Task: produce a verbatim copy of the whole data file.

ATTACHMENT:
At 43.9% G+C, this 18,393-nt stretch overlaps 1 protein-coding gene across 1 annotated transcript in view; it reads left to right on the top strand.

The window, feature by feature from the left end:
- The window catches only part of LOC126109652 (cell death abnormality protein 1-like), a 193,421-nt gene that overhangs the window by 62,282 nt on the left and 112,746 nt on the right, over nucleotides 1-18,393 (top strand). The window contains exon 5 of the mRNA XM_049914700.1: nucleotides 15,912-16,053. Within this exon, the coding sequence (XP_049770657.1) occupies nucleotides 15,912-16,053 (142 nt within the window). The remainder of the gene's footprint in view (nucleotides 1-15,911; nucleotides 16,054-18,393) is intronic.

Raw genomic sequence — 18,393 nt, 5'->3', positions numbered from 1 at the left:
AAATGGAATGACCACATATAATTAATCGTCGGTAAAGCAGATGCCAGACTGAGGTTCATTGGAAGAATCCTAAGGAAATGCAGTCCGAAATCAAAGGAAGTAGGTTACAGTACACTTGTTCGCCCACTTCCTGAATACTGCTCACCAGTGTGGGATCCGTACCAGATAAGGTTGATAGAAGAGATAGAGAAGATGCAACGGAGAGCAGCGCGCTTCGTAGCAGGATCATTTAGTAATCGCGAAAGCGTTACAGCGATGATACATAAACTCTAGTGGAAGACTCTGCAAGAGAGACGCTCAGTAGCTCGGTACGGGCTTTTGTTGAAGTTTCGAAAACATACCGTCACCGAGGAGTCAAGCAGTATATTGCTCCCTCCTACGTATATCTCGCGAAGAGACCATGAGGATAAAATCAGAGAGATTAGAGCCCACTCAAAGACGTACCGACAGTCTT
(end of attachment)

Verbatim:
At 43.9% G+C, this 18,393-nt stretch overlaps 1 protein-coding gene across 1 annotated transcript in view; it reads left to right on the top strand.

The window, feature by feature from the left end:
- The window catches only part of LOC126109652 (cell death abnormality protein 1-like), a 193,421-nt gene that overhangs the window by 62,282 nt on the left and 112,746 nt on the right, over nucleotides 1-18,393 (top strand). The window contains exon 5 of the mRNA XM_049914700.1: nucleotides 15,912-16,053. Within this exon, the coding sequence (XP_049770657.1) occupies nucleotides 15,912-16,053 (142 nt within the window). The remainder of the gene's footprint in view (nucleotides 1-15,911; nucleotides 16,054-18,393) is intronic.

Raw genomic sequence — 18,393 nt, 5'->3', positions numbered from 1 at the left:
AAATGGAATGACCACATATAATTAATCGTCGGTAAAGCAGATGCCAGACTGAGGTTCATTGGAAGAATCCTAAGGAAATGCAGTCCGAAATCAAAGGAAGTAGGTTACAGTACACTTGTTCGCCCACTTCCTGAATACTGCTCACCAGTGTGGGATCCGTACCAGATAAGGTTGATAGAAGAGATAGAGAAGATGCAACGGAGAGCAGCGCGCTTCGTAGCAGGATCATTTAGTAATCGCGAAAGCGTTACAGCGATGATACATAAACTCTAGTGGAAGACTCTGCAAGAGAGACGCTCAGTAGCTCGGTACGGGCTTTTGTTGAAGTTTCGAAAACATACCGTCACCGAGGAGTCAAGCAGTATATTGCTCCCTCCTACGTATATCTCGCGAAGAGACCATGAGGATAAAATCAGAGAGATTAGAGCCCACTCAAAGACGTACCGACAGTCTT